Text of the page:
American artist Gerald Murphy was ahead of his time. Recognising France's love of the latest American gadgets and technology, his works - shown in France with other Cubo-Futurists in the 1920s - used the language of advertising on large-scale canvases.More France travel:
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Murphy's Razor (1924), now in Dallas Museum of Art, depicts the accessories of the modern 1920s man - a safety razor, a fountain pen and a box of safety matches - in a manner that, to the casual observer, looks just like Pop Art.
Murphy moved to Paris with his wife Sara in 1921. They lived in a chic apartment on Rue Greuze, not far from Avenue Kleber and Place du Trocadero. They were generous patrons of the arts and Cole Porter, Pablo Picasso, Ernest Hemingway and Zelda and Scott Fitzgerald were their friends.
I mention this because although Woody Allen, in his latest movie Midnight in Paris, leads us through this dazzling city, past and present, the supercool Gerald and Sara are nowhere to be seen. The whole gang has gravitated to Gertrude Stein's place on Rue de Fleurus. But what if the Murphys had been represented? How different the storyline might be.
Midnight in Paris is all about nostalgia: how each generation feels the need to escape to a different era, a Golden Age they thoroughly regret missing out on. For Owen Wilson's character, it's the Roaring Twenties. Wilson's Gil Pender, a wide-eyed aspiring author from Pasadena, wants to rub shoulders with the Lost Generation in Paris.
When the clock strikes midnight, Gil is transported to that decade in an old yellow Peugeot. There he meets Marion Cotillard's character, the beautiful Adriana. She then leads Gil back to her ideal era, the Paris of the Belle Epoque.
Had the Murphys held sway, however, Gil might have been transported to a different era entirely; perhaps the 1930s, or even further forward to the period of New Realism. So, let's take a tour of our own, beginning in Adriana's Belle Epoque.
The Exposition Universelle of 1900 sets the tone. Art Nouveau is the prominent style on the stations of the newly opened Paris Metro, and also at the Gare d'Orsay, a railway station so beautiful it's destined to become an art museum.
Petit Palais (now a Fine Arts Museum) and the Grand Palais (a major event venue) also belong to the Belle Epoque, as does Pont Alexandre III, an ornate bridge topped with gilded statues and 32 garlanded lampposts.
The Belle Epoque is the era of the artists of Montmartre, the impoverished painters so famous today. It's the age of the cancan and absinthe, and we follow Gil and Adriana to the Moulin Rouge where Toulouse-Lautrec is sketching at a table. Adriana says she's staying. "The Belle Epoque is just beginning," she says.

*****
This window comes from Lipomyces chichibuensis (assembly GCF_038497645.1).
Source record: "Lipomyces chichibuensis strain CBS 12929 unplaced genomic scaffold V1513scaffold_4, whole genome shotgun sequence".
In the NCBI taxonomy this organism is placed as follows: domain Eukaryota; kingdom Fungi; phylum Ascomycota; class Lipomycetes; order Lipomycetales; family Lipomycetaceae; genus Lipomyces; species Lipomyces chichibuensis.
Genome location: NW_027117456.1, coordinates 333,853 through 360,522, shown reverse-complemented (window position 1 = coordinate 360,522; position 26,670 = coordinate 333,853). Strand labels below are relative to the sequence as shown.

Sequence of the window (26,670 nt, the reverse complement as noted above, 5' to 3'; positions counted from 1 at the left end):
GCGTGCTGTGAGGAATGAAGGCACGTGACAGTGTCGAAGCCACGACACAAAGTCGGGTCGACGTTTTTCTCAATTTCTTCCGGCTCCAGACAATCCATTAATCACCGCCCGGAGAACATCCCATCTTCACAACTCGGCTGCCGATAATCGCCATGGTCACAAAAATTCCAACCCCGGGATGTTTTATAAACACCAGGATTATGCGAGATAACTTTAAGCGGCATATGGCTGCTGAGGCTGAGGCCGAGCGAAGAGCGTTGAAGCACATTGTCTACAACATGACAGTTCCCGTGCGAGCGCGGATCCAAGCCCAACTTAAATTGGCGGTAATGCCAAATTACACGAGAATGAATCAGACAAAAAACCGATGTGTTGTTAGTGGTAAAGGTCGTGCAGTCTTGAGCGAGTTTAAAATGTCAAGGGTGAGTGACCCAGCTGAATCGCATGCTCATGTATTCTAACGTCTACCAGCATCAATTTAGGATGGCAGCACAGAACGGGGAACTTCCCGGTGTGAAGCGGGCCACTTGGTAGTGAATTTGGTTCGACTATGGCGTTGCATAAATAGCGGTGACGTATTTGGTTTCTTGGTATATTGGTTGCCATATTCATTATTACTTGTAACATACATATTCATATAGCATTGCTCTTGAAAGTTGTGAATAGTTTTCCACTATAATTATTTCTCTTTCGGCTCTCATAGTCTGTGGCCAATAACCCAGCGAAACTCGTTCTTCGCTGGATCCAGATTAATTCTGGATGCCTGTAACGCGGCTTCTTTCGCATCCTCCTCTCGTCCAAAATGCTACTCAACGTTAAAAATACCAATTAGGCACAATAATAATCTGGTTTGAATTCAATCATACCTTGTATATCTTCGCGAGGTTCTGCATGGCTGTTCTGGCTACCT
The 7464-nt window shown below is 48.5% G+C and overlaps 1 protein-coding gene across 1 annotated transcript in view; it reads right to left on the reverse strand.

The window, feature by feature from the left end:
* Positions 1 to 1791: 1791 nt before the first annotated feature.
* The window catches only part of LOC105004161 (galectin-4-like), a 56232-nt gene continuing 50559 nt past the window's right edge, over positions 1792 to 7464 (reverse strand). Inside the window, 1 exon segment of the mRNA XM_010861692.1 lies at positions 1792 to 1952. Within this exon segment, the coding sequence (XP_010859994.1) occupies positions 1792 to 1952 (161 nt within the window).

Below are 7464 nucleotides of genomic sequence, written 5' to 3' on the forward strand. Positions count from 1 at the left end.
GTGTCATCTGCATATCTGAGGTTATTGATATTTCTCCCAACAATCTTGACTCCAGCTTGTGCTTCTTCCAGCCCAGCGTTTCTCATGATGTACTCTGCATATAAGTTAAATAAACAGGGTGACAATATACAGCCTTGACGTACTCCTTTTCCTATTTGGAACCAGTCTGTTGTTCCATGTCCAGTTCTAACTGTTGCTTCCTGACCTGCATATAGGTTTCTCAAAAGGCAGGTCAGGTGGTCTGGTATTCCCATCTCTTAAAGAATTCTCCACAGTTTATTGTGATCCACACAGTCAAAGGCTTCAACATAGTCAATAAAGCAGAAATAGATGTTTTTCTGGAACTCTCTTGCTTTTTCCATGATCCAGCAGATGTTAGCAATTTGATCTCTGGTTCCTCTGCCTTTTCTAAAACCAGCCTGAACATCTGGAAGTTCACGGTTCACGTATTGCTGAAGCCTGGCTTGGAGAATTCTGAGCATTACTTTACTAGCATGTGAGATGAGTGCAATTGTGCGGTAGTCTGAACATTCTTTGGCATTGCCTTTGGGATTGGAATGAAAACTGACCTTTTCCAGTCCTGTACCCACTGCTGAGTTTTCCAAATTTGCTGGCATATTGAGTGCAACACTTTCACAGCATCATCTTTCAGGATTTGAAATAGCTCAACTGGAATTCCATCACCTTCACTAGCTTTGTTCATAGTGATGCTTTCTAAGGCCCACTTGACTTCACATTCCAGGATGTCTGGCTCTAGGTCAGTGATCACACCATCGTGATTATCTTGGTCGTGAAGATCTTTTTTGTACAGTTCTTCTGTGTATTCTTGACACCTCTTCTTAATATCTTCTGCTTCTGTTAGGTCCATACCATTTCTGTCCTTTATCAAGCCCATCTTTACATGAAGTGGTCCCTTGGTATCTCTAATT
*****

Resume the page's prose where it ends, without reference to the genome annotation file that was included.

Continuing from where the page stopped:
We, however, move on; into the 20s with its jazz and cocktails at La Coupole, a haunt of the Lost Generation. We go to L'Auberge de Venise, where Fitzgerald and Hemmingway met up. We hang out in the bar at the Hotel Lutetia, just like Picasso, Modigliani and African-American dancer Josephine Baker. Maybe James Joyce came here, too. He was living just down the road, working on Ulysses.
We soak up the Jazz Age with its Art Deco sleekness and stylised geometric forms that streamline the excess decoration of the earlier Art Nouveau. Deco style is everywhere we look and it leads us into the 1930s and beyond.
There are whole galleries of deco art at Musee d'Art Moderne de la Ville de Paris, a short stroll away from the Murphys' old street near the Trocadero. There's prestigious furniture designed by Ruhlmann, Arbus, Printz and many others, plus works by the leading ceramicists, metalworkers and glassworkers of the day, all of them pushing the boundaries of new materials and form.
Le Corbusier is yet another leading artist, architect and designer of furniture well ahead of his time. He designed the two modernist villas in the cul-de-sac of 8-10 Square du Docteur Blanche, one for a friend and patron Raoul La Roche which is open to the public. Le Corbusier's own apartment and studio at 24 rue Nungesser et Coli - his home and workplace from 1934 to 1965 - is also open. What's so striking about these artists and designers is that we encounter elements of their work every day
To return to Murphy and his work Razor (1924), which depicts the gadgets of the 1920s man in a manner similar to Pop Art. Raymond Hains' Saffa (1964), which hangs in the New Realism Gallery at Musee d'Art Moderne, does the same sort of thing when depicting a modern-day book of matches.
But this work in painted wood on plywood is said to set Hains apart from the coldness of Pop Art. He's criticising the personification of New Realism. He is subverting reality, apparently. Which is all too much for my simple mind and, on reflection, I prefer the art of the Jazz Age.
And one more thing. Many believe the Murphys were the models for a different story about the Jazz Age - Scott Fitzgerald's last completed novel, Tender is the Night. Others believe that the characters Dick and Nicole Diver are the thinly veiled Zelda and Scott Fitzgerald themselves.
But unlike Woody Allen's Midnight in Paris - a dreamy love story about nostalgia - Fitzgerald's novel is about the illusion of everlasting love.